Introduction to Nursing Diagnosis – Risk of Pressure Injury in the Child
A nursing diagnosis is an evidence-based bridge between a patient’s problem and definitive medical care. The diagnosis offers research-based explanation for why the patient is experiencing a certain issue or problem and the best treatment options available. The nursing diagnosis “Risk of Pressure Injury in the Child” focuses on the risk of skin breakdown due to an imbalance between tissue pressure and body weight. This diagnosis is applicable to pediatric patients, and is most commonly developed after assessing the child’s positioning, nutrition, and biological needs.
NANDA Nursing Diagnosis Definition
The definition of NANDA nursing diagnosis “Risk of Pressure Injury in the Child” is: “At risk for skin breakdown due to an imbalanced relationship between tissue pressure and body weight, which can result from prolonged immobility or continual application of external forces.”
- Infant reports pain.
- Child expresses discomfort in body part.
- Caregiver reports redness in bony area.
- Redness, warmth, swelling in bony area.
- Lack of sensation/muscle power in area.
- Broken skin identified in area in contact with bed.
- Environmental factors: Unsuitable support surface and inadequate air circulation.
- Behavioral factors: Children engaging in activities that may cause or contribute to tipping or slipping off of support surfaces, such as rolling over, kicking and arching.
- Physiological factors: Immobility caused by decreased muscle tone and strength, obesity, and dehydration.
Children who are prone to pressure injury include those with decreased mobility due to age, developmental level, physical disability, surgery, or illness. Additionally, individuals suffering from malnutrition, anemia, dehydration, edema, diabetes mellitus, paralysis, burns, and plastic surgery are at risk of developing a pressure ulcer.
Tips to reduce the risk of pressure injury in children include maintaining body temperature within normal range, maintaining proper hydration, encouraging ambulation if possible, positioning and turning on a regular basis, and using protective cushions, mattresses, and pads.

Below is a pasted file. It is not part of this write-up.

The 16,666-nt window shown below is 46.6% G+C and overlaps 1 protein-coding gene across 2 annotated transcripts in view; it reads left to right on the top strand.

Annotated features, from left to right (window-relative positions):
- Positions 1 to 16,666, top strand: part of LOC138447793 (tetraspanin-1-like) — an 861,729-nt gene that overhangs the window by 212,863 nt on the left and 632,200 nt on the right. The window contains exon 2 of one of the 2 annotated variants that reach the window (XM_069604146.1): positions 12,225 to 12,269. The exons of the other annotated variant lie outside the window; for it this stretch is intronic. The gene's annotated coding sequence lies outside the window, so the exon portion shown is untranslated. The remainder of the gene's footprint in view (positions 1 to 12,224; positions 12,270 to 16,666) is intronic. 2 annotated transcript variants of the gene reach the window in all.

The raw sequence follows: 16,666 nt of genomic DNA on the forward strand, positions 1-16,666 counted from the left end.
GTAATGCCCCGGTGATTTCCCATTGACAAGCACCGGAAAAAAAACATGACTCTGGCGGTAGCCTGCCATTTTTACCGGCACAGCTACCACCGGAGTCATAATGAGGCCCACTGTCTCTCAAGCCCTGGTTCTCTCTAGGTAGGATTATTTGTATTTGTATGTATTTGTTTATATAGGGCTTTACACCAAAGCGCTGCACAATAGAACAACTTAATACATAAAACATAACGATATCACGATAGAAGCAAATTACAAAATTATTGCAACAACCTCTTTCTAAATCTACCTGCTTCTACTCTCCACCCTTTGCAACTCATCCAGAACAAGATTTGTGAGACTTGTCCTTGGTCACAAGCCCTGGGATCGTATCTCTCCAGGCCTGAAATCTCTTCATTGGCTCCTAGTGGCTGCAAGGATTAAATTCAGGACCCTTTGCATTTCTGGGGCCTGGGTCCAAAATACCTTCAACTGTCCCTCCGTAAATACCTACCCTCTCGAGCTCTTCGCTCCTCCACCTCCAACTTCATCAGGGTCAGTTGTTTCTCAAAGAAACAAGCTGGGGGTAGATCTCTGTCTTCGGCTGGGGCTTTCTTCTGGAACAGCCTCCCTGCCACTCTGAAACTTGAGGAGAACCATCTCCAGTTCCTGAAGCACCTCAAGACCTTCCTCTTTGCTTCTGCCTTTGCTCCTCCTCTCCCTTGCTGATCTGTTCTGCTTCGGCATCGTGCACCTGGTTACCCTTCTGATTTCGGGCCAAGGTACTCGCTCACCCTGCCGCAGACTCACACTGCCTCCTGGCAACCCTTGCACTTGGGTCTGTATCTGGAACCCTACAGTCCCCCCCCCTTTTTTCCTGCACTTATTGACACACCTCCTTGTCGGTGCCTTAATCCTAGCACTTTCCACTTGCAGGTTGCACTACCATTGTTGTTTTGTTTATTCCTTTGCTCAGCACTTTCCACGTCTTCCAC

Suggestions for Use
When assessing for risk for pressure injury in a child, it is important to consider factors such as skin condition, nutrition status, activity level, and supplies used. In addition, the quality of care provided by the healthcare team should be evaluated to ensure that appropriate measures are implemented to reduce risk of skin breakdown.
Suggested Alternative NANDA Nursing Diagnoses
- Alteration in Comfort: Pain. Pain associated with pressure injury.
- Risk for Fluid Volume Deficit. Risk of dehydration due to inadequate fluid intake.
- Impaired Skin Integrity. Risk of breakdown of the skin due to prolonged contact with a surface.
- Ineffective Airway Clearance. Risk of respiratory distress due to mucus accumulation.
When using the NANDA Nursing Diagnosis “Risk of Pressure Injury in the Child” it is important to consider the context and environment of the patient. Additionally, caregivers should take into account factors that may contribute to or cause the pressure injury and take appropriate steps to reduce the risk of skin breakdown.
List of NOC Results
- Skin Integrity: Preservation of intact skin integrity.
- Pain Control: Effectiveness of strategies to manage pain.
- Body Temperature Regulation: Absence of temperature dysregulation.
- Potential for Risk Reduction: Development of effective strategies to reduce risk.
List of NIC Interventions
- Prevent Skin Breakdown: Implement safety measures to reduce the risk of skin breakdown.
- Risk Identification: Reposition the child every two hours and monitor skin for signs of irritation.
- Skin Care: Provide frequent skin care to assess and treat skin breakdown.
- Mobility: Promote active and passive range of motion activities to maximize patient performance.
NANDA Nursing Diagnosis “Risk of Pressure Injury in the Child” identifies at risk population, associated problems and appropriate preventive measures that should be taken to reduce the risk of skin breakdown. Caregivers must consider physiological, behavioral, and environmental issues that may contribute to the development of pressure injury and implement effective interventions to achieve optimal health results.
- How do you assess for risk of pressure injury? Risk for pressure injury must be assessed by evaluating factors such as skin condition, nutrition status, activity level, and supplies used.
- What are some tips for reducing the risk of pressure injury? Tips for reducing the risk of pressure injury include maintaining body temperature within normal range, maintaining proper hydration, encouraging ambulation if possible, positioning and turning on a regular basis, and using protective cushions, mattresses, and pads.